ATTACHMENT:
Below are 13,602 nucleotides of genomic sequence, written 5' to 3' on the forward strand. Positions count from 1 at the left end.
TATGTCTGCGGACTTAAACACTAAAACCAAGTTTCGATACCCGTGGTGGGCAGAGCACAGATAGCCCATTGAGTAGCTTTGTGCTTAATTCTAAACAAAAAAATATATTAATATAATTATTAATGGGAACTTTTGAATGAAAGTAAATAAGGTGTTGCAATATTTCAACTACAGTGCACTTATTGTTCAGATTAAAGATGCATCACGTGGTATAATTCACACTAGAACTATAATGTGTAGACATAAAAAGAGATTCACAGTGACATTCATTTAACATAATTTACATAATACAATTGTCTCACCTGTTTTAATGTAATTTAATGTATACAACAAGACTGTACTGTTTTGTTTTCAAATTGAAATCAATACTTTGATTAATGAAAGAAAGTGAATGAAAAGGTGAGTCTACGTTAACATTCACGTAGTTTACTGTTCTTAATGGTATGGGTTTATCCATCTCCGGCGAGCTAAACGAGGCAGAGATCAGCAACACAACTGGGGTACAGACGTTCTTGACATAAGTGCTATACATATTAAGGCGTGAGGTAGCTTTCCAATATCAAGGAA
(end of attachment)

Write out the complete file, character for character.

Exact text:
Below are 13,602 nucleotides of genomic sequence, written 5' to 3' on the forward strand. Positions count from 1 at the left end.
TATGTCTGCGGACTTAAACACTAAAACCAAGTTTCGATACCCGTGGTGGGCAGAGCACAGATAGCCCATTGAGTAGCTTTGTGCTTAATTCTAAACAAAAAAATATATTAATATAATTATTAATGGGAACTTTTGAATGAAAGTAAATAAGGTGTTGCAATATTTCAACTACAGTGCACTTATTGTTCAGATTAAAGATGCATCACGTGGTATAATTCACACTAGAACTATAATGTGTAGACATAAAAAGAGATTCACAGTGACATTCATTTAACATAATTTACATAATACAATTGTCTCACCTGTTTTAATGTAATTTAATGTATACAACAAGACTGTACTGTTTTGTTTTCAAATTGAAATCAATACTTTGATTAATGAAAGAAAGTGAATGAAAAGGTGAGTCTACGTTAACATTCACGTAGTTTACTGTTCTTAATGGTATGGGTTTATCCATCTCCGGCGAGCTAAACGAGGCAGAGATCAGCAACACAACTGGGGTACAGACGTTCTTGACATAAGTGCTATACATATTAAGGCGTGAGGTAGCTTTCCAATATCAAGGAA